Super Rugby

2012 in review: The Anus Horribilis

2012 in review: The Anus Horribilis

Yes it’s spelled wrong, but this new form with an ‘anus’ in 2012 feels right — just ask the frikken Mayans. That said, could it be that 2012 was in fact a turning point for Aussie rugby?

Relive the crapness

The SS Waratah

The SS Waratah

Let’s start with Super Rugby. This year our conference became the open mocking ground of the comp. We let in more tries and scored fewer than the other two nations. We were also the easybeats — unable to win games against the other conferences.

The Tahs bored the fans, but rarely the oppo, to death — creating record losing streaks. The Force manfully disintegrated, again. The Rebels were rabble off-field and often on it. The Brumbies fell at the last hurdle and the Reds squeaked into the finals, but never looked a real threat.

The blame hound was the Rebels — ‘we just don’t have the depth to support them’. Yet so many of the problems touched on above had nothing to do with player depth, and a hell of a lot more to do with poor attitude, conditioning, tactics and skills together with at times farcical management (remember the Tahs Twitter tantrum?). We also saw what a well managed side like the Brumbies could do with acute recruitment and few big names.

The dirge didn’t end there though. In June the Wallabies squeaked themselves through the next of the neverending Test series against Wales, winning the three matches with an overall margin of 9 points. Uglier than a hatful of arseholes, we told ourselves these were good tight wins against the mighty Six Nations champions.

Stuck on repeat

Stuck on repeat

As the year rolled on though, we realised that this was actually a dance of the desperates between two teams without an attacking Scooby Do between them. For the Wallabies this was a season of grindingly close, often miraculous wins (average winning margin 4)  punctuated by sound thrashings (average losing margin 17). Oh, and another loss to Scotland. We also scored fewer tries per match — at exactly one, singular — less than the next 24 international rugby nations.

Far from our ARU KPI (yes, I think we all chuckle at those words now) of wrenching that number one in the world spot from an All Blacks team sated from the World Cup and with a new coaching setup, we slipped to 3rd, having flirted with 4th and even 5th. Having scraped by against the Welsh and Poms (who then demolished New Zealand), you throw in the best of the Irish (remember the World Cup last year?) and the Lions look a mountain to climb.

Our excuse this time? Player injuries. It’s a slight variation on ‘player depth’ (see Super Rugby excuse above), but it would seem that if in doubt on who or what to shift the blame on in Australian rugby, an intangible quality related to players is the way to go. My suggestion would be that ‘too many Australian players are poorly coached and managed’, but something tells me that won’t get much usage.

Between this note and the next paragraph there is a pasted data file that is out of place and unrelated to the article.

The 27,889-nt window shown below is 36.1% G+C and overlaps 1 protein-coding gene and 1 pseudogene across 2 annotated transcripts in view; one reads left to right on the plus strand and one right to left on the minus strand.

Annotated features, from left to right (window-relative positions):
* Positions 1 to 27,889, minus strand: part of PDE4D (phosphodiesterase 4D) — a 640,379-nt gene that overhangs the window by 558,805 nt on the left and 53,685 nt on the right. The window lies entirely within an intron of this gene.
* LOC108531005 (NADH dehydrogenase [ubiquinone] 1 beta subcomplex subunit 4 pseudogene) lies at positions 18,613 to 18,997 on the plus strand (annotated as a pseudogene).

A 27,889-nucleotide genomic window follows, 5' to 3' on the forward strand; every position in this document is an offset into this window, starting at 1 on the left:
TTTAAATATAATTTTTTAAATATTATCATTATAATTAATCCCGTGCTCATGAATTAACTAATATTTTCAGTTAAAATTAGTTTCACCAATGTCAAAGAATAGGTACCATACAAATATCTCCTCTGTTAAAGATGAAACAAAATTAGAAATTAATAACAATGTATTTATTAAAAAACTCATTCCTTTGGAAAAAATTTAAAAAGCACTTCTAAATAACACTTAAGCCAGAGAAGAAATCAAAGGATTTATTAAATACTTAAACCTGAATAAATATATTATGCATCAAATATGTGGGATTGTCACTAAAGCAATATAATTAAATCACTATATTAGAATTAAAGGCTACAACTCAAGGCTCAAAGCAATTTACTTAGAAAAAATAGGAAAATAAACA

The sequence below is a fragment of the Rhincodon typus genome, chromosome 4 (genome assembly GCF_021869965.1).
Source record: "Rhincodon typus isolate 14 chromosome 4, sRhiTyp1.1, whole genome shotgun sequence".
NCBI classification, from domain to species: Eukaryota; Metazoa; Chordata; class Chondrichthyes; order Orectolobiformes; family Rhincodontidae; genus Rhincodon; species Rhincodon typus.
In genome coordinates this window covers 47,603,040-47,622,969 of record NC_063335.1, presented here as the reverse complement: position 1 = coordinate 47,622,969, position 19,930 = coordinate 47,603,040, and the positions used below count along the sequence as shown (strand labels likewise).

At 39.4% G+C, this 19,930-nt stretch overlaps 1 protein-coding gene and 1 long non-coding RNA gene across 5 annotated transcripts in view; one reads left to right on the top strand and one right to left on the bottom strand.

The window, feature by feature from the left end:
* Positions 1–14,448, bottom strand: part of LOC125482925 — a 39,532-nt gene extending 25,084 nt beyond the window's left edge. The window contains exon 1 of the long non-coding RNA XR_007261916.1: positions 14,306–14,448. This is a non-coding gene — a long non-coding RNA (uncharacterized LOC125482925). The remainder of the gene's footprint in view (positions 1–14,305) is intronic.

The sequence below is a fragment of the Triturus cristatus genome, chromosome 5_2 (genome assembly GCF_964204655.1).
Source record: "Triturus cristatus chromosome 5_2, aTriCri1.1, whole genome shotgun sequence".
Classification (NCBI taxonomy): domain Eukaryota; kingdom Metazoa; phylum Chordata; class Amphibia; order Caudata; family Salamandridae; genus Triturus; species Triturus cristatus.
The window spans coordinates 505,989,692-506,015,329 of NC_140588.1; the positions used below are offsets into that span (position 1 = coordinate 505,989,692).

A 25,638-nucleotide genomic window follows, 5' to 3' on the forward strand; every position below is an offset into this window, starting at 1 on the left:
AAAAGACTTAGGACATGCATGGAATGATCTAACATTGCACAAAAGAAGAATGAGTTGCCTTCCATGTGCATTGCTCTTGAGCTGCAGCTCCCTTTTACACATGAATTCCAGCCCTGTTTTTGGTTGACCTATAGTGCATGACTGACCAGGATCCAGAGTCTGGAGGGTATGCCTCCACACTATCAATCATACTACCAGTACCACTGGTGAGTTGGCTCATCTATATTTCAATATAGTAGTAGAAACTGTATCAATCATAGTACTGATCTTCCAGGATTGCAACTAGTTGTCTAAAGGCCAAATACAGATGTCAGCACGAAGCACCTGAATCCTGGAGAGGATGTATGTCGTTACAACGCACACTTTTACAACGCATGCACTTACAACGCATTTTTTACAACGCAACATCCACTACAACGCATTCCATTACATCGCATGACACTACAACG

2013: Dare to dream?

Call me a sucker (I am as I write this) but could 2012 be a turning point for Aussie Rugby?

The absolute schemozzle in the Aussie Super conference forced some desperately needed changes. After an intense game of hard-to-get, the Tahs finally landed Cheika, who looks to be tough and connected enough to disrupt the deeply embedded entitlement culture, especially with the accompanying changes at the very top of the organisation. This resulted with Foley moving on the Force — we know he’s a very good forwards coach and in this new environment may well have learned from his mistakes. The Rebels finally got rid of Cipriani — so there is hope.

The Brumbies have had a year to build and the Reds are past second-year-itis.

At the national level we’ve had a mass shake-out. O’Neill and Nucifora are gone and we’ve a governance review stuffed with common sense.

For many, these changes at state and national level haven’t been fast enough or deep enough, but undoubtedly their scale is unprecedented in Australian rugby this century.

I got this

I got this

Which leaves me with Robbie Deans’s Wallabies. What’s on the horizon here? My rational self says ‘more of the same’, which fills me with dread for 2013 (if for nothing else the gloating of the @lionsofficial Twitter account).

But, if you’re looking for a dream to cling to, how’s this one?

For the previous four years of Deans’s tenure, losing close games the Wallabies could and should have won was a signature dish. The Dingo-ese for the reason was the ‘maturity of the group’.

But this is where supercoach Robbie has had his masterstroke (and I don’t mean of the cerebro-vascular kind). This past year has been like one-handed push-ups: by restricting themselves to a godawful gameplan of attrition, Deans has forced the Wallabies into learning to grind wins — often in situations where they really shouldn’t have. 

Now — sprinkle on some attacking sizzle in 2013, and bam! – you have world-beaters.

Believable? I leave that to you

A personal view

For me, 2013 is also a year of change. I’ll be moving back to Australia after 20-plus years in the UK. Hopefully this will facilitate more oomph behind G&GR and help it to give you the reader more of what you like, with some new goodness as well.

I thank you guys for being part of it all, but especially I thank all of the contributors at G&GR for making it the place it is — and all for the love of the game.

Get stuffed 2012; here’s to a beaut 2013!



Super Rugby

Matt started G&GR just before the 2007 Rugby World Cup and has been enslaved ever since. Follow him on twitter: @MattRowley

More in Super Rugby